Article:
Considering that you use it every day, understanding the oil production business is kind of a must.
When most people think about the oil industry, what comes to mind is usually a cross between Captain Planet villains pouring smoke into the air and Dick Cheney’s golf buddies gloating over human misfortune. That picture isn’t 100-percent wrong, but the industry is more complicated than that.
One way to think of oil companies is as managers of the commons. There’s only so much oil, after all, and it’s only going to last so long before we can’t extract any more of it. In the meantime, the main function of petroleum extraction is to keep the supply level and predictable. Considering how every industry on Earth, from transportation and logistics to the production and distribution novelty doggie-doo, critically depends on oil, it’s worth understanding the process better from extraction to consumption:
Oil exploration is a ridiculously high-risk venture. A land-based drilling rig might cost "only" around $100,000, but if no strike is made from it, the money is wasted. Source: Global Risk Insights
Off-shore drilling is much more expensive. Depending on the depth of the water, a single platform costs between $10 and $100 million. Source: Drilling Contractor
That's why you'll often drive past multiple drilling rigs on land, but off-shore platforms are mostly on their own. Source: Houston Chronicle
Sometimes, it's worth the extra $10 to $30 million for additional platforms. If the drilling is done in a proven field, in shallow water, and/or close to the refinery, multiple platforms can pay for themselves. These are in shallow water off the coast of Texas.
Source: Energy Press
Don't feel inadequate. Your office job is pretty cool, too. Source: Breaking Energy
Roughnecks aside, an entire scientific discipline is employed by oil and gas exploration enterprises. Petroleum geology uses rock types, geological formations, indicator fossils, and more technology than the first three seasons of Star Trek put together to make sure the wells are sunk in places where they're likely to strike oil. Think of this guy as Jed Clampett with a master's degree instead of a shotgun.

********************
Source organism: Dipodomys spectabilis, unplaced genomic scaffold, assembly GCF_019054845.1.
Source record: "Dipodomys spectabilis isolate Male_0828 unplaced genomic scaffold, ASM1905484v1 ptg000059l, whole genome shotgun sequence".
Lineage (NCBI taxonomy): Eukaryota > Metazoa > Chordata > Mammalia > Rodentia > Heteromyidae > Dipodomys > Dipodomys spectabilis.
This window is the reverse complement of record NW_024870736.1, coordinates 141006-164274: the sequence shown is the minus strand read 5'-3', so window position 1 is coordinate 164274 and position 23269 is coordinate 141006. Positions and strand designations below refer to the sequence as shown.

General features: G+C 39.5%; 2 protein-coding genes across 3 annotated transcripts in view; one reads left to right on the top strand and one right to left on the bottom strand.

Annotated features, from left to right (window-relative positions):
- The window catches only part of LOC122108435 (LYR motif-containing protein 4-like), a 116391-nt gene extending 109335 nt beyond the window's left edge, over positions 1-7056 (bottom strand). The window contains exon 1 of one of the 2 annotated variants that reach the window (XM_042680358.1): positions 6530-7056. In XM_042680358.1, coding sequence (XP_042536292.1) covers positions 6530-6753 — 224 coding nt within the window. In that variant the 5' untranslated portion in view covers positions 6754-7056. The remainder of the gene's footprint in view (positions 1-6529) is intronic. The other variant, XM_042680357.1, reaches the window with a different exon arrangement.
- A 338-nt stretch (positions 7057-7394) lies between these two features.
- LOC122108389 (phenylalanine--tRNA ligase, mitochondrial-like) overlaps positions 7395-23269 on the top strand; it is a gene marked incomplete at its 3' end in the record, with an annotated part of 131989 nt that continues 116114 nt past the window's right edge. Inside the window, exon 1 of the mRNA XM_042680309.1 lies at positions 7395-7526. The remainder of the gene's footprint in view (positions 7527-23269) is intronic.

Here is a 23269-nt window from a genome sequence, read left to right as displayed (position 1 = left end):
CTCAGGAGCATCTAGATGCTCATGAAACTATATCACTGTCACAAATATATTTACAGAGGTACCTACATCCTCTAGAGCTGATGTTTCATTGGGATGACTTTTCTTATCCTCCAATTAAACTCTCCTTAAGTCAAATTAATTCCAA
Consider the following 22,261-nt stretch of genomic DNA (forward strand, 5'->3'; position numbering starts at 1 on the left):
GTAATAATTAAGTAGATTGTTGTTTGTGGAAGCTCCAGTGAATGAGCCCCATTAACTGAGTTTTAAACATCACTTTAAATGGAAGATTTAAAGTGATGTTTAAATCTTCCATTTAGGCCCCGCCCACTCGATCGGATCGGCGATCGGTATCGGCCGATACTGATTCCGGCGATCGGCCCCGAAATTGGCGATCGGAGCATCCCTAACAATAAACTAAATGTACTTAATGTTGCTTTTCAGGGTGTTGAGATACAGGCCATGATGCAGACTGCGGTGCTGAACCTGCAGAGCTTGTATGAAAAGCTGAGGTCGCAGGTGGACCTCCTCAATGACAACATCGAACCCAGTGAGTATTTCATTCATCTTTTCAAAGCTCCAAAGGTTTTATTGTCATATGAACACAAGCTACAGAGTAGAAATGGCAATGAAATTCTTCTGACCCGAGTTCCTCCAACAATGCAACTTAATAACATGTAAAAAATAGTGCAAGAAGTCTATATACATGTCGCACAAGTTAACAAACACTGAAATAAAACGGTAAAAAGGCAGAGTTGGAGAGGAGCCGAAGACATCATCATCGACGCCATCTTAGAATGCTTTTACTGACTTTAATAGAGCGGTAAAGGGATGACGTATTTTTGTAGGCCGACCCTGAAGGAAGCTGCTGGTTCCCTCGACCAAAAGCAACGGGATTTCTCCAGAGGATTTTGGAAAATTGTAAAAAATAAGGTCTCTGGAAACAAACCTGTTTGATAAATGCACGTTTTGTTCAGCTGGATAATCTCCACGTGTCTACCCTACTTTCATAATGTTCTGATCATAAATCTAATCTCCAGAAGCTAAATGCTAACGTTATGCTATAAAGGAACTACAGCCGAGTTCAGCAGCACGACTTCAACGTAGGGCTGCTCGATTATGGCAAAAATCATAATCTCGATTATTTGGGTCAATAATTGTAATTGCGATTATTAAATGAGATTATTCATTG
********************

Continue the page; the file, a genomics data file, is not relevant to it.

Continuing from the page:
The students who volunteer to work in this bleak wasteland in Nova Scotia (motto: "Our clocks are half an hour ahead!") might not be happy just now, but they'll be repaying those college loans with a median salary of $185,000 almost as soon as they graduate. Source: CSEG Recorder
Trucks carry light oil products to market, usually after refining. They're just not suited to the kind of bulk transport needed by large amounts of crude, though. Source: Baltic Fuel
More still. The nice thing about trains is that tanker cars can just be stuck together until you have enough to make the ride worth doing. Keeping per-unit costs under control is the only way to bear the strain of transport and refining.
Source: Breaking Energy
Pipelines are an even more efficient way to pump oil directly to refineries. This is how most of the oil from the Gulf of Mexico is moved (the rest mostly just washes up on shore . . . Too soon?).
Source: NCESF 12
Talking about oil tankers without using the word "big" is like discussing the Sun and not mentioning that it's hot. Source: Wikimedia
The largest tanker ships displace almost 520,000 tons when fully loaded, which is 10 times the "mere" 52,310 tons of the Titanic; a ship so big, its very name means "huge."
An oil refinery is to complexity what an oil tanker is to size.
Every refinery in the world is a complicated tangle of pipes and fittings that pushes crude oil into a series of "cracking" systems to separate out the useful compounds such as gasoline, kerosene, polymers used in synthetic materials, and oil-based lubricants. Source: Regger
The towers in the background are the cracking chambers. Oil rises through them and gets heated to encourage the evaporation of the desired compounds, which are then collected and shipped out. The smokestacks, some of them ejecting flames, are burning off waste gases and venting water vapor.
Source: Columbia Technologies
Refined gasoline is delivered to a commercial gas station for temporary storage in underground tanks. Gasoline doesn't last longer than a few months, so these tanks are regularly emptied and refilled.
Source: Schneider Electric
Contrary to popular belief, plastic is not made from crude oil. Instead, much of the plastic made in the United States comes from liquid petroleum gases (LPG), or natural gas liquids, which are refined from natural gas. Here, dedicated tanks hold LPG prior to transport for plastic synthesis. Source: Sreelpg